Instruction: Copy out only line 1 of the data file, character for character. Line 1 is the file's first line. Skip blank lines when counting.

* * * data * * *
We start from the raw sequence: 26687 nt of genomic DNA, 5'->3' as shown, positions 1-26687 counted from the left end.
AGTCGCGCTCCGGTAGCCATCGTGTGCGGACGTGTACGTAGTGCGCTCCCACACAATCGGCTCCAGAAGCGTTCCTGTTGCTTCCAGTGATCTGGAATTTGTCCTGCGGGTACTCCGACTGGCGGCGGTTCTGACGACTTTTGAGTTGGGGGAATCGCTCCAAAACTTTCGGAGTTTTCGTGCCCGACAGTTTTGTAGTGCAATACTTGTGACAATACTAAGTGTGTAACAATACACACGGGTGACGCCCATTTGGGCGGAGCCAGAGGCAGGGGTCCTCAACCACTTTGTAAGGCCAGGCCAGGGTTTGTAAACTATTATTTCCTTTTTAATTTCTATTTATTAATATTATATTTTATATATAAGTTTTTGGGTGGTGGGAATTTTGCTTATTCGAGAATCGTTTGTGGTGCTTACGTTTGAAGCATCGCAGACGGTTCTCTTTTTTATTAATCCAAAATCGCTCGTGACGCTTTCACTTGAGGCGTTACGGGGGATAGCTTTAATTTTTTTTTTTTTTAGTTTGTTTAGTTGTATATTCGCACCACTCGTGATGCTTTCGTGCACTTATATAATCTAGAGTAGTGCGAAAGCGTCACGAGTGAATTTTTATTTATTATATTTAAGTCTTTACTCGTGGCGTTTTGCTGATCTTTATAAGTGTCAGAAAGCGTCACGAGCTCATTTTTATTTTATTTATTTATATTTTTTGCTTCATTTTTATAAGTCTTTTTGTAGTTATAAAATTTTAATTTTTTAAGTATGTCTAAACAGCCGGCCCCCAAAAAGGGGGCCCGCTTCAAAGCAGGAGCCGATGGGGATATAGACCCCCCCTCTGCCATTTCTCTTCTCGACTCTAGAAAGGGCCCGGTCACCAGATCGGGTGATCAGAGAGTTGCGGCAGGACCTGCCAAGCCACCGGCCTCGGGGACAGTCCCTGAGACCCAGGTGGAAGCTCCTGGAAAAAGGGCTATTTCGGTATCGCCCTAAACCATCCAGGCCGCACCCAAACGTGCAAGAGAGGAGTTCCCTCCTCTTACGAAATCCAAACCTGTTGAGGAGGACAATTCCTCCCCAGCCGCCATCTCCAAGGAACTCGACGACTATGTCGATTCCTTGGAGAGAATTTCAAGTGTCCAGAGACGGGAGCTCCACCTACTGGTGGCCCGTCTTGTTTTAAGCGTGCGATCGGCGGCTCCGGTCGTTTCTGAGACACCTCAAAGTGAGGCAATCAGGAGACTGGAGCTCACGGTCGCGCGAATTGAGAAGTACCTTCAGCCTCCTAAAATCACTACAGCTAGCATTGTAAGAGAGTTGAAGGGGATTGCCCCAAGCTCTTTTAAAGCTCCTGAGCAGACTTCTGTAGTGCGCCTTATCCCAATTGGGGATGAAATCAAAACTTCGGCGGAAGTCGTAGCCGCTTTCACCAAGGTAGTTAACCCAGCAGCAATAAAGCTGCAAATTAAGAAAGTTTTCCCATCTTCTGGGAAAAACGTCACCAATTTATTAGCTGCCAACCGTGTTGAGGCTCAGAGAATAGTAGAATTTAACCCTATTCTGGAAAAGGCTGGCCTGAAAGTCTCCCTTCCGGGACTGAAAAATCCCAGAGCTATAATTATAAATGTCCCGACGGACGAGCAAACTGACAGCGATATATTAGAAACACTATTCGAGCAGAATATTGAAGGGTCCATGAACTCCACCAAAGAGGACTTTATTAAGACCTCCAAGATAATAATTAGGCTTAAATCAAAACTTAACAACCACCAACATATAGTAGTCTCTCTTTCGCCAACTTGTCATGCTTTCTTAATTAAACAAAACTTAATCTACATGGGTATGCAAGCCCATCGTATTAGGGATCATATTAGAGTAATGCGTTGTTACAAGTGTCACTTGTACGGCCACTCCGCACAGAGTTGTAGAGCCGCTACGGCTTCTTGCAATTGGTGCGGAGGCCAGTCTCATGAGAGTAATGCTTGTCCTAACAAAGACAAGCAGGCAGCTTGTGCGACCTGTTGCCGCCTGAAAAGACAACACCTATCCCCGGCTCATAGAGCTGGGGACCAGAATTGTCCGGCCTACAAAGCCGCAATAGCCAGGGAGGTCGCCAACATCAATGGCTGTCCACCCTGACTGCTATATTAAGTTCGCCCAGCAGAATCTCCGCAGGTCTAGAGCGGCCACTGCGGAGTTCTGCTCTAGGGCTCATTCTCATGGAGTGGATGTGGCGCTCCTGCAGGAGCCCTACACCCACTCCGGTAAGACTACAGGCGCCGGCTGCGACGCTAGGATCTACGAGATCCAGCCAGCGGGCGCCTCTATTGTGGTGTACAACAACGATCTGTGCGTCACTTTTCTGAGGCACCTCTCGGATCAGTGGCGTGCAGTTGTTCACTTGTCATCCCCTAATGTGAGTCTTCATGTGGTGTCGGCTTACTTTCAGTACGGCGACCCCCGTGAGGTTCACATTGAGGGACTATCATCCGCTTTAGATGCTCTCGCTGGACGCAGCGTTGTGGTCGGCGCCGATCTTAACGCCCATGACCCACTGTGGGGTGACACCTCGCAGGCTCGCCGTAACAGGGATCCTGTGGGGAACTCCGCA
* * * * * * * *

We start from the raw sequence: 26687 nt of genomic DNA, 5'->3' as shown, positions 1-26687 counted from the left end.